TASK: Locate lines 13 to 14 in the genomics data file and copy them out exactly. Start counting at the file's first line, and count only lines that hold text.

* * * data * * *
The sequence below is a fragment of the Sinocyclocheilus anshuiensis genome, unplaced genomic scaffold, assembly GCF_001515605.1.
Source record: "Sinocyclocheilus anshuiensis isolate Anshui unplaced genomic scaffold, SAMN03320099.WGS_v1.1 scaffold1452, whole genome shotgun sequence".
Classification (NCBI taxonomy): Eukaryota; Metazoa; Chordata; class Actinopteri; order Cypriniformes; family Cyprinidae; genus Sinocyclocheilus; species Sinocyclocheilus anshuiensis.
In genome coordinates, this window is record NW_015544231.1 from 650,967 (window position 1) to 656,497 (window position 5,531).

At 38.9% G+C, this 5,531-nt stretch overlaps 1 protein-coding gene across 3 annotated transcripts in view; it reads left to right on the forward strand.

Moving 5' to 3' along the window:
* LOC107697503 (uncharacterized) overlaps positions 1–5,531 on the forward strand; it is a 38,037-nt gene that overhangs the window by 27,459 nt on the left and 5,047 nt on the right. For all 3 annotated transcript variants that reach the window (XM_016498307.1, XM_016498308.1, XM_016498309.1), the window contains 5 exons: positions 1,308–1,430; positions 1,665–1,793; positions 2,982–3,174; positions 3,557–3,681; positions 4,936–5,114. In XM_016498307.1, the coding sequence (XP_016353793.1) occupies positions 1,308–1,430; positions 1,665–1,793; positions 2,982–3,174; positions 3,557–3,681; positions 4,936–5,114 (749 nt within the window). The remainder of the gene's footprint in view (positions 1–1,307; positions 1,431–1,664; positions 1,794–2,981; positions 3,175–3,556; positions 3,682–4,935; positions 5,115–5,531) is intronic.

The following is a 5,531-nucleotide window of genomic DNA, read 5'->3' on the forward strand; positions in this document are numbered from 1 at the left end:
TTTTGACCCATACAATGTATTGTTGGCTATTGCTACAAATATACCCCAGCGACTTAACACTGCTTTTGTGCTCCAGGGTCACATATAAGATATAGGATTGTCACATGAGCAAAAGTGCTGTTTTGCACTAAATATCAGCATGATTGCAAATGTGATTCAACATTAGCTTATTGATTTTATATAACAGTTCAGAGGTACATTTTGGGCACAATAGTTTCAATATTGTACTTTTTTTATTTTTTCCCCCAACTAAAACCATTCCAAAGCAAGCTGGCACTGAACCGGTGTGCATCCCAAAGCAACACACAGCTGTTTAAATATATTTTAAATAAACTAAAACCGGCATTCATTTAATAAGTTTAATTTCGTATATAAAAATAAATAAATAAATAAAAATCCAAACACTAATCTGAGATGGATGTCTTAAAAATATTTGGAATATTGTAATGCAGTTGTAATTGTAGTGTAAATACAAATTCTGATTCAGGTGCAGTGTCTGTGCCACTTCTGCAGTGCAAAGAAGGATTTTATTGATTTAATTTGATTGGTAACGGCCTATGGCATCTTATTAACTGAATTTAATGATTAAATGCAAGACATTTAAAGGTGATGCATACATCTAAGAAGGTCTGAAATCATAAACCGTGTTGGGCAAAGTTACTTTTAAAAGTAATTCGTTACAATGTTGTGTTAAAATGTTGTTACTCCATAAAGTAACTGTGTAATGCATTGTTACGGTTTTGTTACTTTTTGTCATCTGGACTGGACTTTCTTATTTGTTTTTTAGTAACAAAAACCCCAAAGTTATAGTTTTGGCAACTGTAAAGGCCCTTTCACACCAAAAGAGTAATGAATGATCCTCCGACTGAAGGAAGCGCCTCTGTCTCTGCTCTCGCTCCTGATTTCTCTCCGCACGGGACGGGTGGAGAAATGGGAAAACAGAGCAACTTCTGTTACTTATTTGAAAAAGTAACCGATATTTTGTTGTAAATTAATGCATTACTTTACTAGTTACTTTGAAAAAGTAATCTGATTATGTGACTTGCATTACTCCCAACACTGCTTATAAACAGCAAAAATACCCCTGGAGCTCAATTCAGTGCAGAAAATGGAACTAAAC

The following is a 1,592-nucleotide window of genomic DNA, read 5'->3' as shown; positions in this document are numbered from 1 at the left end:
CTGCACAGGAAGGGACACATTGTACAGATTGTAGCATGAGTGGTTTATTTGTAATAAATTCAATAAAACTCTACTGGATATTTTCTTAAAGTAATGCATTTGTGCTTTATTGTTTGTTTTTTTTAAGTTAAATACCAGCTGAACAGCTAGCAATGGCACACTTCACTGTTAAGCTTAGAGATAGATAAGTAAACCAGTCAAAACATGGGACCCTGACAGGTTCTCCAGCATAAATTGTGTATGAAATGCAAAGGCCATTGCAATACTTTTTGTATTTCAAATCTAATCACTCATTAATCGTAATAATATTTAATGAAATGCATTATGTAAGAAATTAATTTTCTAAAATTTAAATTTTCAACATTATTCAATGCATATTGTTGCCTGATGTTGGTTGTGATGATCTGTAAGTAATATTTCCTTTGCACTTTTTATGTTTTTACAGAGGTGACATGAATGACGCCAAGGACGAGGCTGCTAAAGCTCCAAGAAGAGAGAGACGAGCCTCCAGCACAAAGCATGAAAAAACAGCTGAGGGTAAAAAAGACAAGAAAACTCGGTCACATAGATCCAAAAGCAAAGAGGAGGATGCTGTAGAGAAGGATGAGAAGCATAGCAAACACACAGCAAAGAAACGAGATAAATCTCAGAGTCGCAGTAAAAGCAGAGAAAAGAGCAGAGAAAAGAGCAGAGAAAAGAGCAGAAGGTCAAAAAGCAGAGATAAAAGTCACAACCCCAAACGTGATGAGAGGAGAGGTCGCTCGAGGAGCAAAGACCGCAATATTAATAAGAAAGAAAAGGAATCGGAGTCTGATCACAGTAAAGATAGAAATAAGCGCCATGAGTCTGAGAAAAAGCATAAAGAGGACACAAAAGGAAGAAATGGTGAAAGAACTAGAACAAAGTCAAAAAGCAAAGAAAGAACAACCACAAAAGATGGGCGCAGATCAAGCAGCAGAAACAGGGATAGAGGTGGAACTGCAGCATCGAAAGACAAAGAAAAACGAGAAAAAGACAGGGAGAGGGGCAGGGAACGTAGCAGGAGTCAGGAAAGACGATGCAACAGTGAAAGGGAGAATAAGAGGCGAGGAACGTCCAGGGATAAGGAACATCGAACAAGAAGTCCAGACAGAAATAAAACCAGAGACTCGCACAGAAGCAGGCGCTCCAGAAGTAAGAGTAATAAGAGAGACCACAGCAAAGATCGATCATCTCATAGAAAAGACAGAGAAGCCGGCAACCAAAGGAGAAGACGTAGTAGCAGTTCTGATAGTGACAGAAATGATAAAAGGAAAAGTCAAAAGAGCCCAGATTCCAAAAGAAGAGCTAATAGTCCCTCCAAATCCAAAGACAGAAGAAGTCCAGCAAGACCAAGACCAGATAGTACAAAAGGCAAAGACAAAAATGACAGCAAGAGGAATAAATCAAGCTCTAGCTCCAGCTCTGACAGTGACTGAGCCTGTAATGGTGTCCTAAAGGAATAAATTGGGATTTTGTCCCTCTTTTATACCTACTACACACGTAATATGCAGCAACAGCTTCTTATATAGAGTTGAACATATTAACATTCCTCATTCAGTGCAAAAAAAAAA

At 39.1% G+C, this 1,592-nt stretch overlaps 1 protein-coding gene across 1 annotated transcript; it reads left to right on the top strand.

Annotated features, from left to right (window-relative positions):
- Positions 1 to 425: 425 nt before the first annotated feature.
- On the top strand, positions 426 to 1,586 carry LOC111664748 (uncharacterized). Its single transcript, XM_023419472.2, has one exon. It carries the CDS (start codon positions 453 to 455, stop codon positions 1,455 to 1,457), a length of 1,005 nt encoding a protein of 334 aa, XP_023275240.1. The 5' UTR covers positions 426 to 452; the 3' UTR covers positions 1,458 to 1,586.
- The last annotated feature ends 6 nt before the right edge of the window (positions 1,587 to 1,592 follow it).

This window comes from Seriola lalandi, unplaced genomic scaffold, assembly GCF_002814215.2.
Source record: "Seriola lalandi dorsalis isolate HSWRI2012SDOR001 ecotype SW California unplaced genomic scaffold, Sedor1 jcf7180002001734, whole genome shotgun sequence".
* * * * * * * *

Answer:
Annotated features, from left to right (window-relative positions):
- Positions 1 to 425: 425 nt before the first annotated feature.